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You're deflecting again
by Josh K / December 9, 2012 9:37 PM PST
In reply to: No...

You asked what's happened to "majority rules" within the context of religion in the military. And despite your claim, there is no official religion in the US military, thank goodness. Your own words suggest that you think non-Christians should just keep their mouths shut and go along with a Christian-based military.

Oh, and it's "menorah."

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No...what I am suggesting
by TONI H / December 9, 2012 10:14 PM PST
In reply to: No...

is that if it is common knowledge that Christianity is the 'majority' religious practice in all branches of the military, then why would an atheist voluntarily join and then try to change that? It's the same thing that happened with Fluke, deliberately going to a Catholic based college and then attacking it from within in order to get her birth control paid for by them. I'm sick and tired of activists deliberately trying to undermine the majority in order to jam THEIR beliefs.......where is the 'tolerance' when it comes from the other direction? It seems that they only want tolerance when it suits their own agenda.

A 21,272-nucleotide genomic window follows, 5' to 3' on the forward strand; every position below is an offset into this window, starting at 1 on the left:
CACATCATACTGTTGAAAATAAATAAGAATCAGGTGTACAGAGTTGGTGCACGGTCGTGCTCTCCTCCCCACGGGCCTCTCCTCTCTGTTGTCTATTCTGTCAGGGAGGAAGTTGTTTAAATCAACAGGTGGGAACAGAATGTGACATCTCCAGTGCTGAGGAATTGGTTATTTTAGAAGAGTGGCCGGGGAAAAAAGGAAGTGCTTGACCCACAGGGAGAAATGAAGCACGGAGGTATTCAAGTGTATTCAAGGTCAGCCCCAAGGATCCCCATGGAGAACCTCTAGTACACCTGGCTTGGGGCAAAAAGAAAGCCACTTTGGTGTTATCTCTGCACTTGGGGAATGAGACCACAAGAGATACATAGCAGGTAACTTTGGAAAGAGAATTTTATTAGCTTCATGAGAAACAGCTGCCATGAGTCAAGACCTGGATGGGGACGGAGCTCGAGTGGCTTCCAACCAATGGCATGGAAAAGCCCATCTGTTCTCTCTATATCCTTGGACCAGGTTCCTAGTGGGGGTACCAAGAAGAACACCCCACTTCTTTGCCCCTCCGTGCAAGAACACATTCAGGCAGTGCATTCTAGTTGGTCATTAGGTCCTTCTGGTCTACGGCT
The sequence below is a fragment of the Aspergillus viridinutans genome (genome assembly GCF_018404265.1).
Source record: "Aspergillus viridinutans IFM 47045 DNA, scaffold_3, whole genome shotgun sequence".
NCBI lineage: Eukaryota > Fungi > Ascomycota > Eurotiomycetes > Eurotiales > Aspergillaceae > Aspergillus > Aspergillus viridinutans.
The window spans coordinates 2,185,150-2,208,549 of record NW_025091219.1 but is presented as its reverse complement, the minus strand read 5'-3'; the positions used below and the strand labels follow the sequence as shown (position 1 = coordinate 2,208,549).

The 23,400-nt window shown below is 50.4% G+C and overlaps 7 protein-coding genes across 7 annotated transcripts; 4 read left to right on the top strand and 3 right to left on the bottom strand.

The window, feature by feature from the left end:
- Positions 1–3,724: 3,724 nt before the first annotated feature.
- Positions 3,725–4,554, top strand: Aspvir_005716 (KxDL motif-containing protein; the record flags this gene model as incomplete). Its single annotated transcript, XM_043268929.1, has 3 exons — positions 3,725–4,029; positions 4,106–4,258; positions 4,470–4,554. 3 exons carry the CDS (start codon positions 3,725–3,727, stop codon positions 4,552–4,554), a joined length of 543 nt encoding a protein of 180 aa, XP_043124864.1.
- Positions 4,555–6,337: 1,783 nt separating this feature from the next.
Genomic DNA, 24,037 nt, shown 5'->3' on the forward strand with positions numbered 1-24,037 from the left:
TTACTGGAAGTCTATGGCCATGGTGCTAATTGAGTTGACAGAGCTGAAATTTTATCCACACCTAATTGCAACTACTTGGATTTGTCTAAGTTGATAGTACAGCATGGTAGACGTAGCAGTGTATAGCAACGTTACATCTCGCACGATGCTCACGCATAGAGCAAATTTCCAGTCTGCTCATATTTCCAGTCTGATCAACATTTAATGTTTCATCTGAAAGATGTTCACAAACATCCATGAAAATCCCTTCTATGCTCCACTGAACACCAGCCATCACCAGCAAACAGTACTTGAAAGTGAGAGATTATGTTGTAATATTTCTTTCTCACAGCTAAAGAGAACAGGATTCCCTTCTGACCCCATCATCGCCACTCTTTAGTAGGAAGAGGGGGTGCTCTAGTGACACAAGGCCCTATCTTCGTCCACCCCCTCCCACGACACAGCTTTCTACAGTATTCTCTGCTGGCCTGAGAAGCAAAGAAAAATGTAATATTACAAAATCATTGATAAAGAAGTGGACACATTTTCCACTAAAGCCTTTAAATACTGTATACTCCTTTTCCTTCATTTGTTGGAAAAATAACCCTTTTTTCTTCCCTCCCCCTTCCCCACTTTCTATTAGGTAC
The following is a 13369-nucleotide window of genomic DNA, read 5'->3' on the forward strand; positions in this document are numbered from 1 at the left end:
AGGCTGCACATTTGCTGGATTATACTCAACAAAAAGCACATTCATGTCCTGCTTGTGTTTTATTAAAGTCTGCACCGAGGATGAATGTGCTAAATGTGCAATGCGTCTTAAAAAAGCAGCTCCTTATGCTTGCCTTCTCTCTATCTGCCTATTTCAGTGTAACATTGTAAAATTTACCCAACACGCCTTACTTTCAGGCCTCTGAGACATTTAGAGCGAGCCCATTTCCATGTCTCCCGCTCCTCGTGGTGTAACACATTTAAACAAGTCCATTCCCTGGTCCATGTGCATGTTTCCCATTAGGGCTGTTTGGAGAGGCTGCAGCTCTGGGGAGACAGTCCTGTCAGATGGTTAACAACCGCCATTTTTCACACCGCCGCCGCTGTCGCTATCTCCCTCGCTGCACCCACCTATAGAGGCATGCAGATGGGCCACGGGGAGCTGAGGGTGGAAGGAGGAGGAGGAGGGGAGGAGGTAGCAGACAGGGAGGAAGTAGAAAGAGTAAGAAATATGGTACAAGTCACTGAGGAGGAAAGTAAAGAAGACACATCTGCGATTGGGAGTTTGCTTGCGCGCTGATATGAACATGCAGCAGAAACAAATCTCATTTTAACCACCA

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The US military is a government-run organization
by Josh K / December 9, 2012 10:24 PM PST
In reply to: No...

Therefore it has no official religion. What you're suggesting is that people who aren't Christian should just kowtow and allow themselves to be preached to by the United States government. You might want to familiarize yourself with the Constitution, Toni.

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by TONI H / December 9, 2012 11:38 PM PST
In reply to: No...

>>>>What you're suggesting is that people who aren't Christian should just kowtow and allow themselves to be preached to by the United States government. <<<<

And, yet, you have no problem with Christians having to kowtow to the United States Government over their unConstitutional force of birth control including fertilization/sterilization/abortions/morning after pills, etc. upon their insurance companies?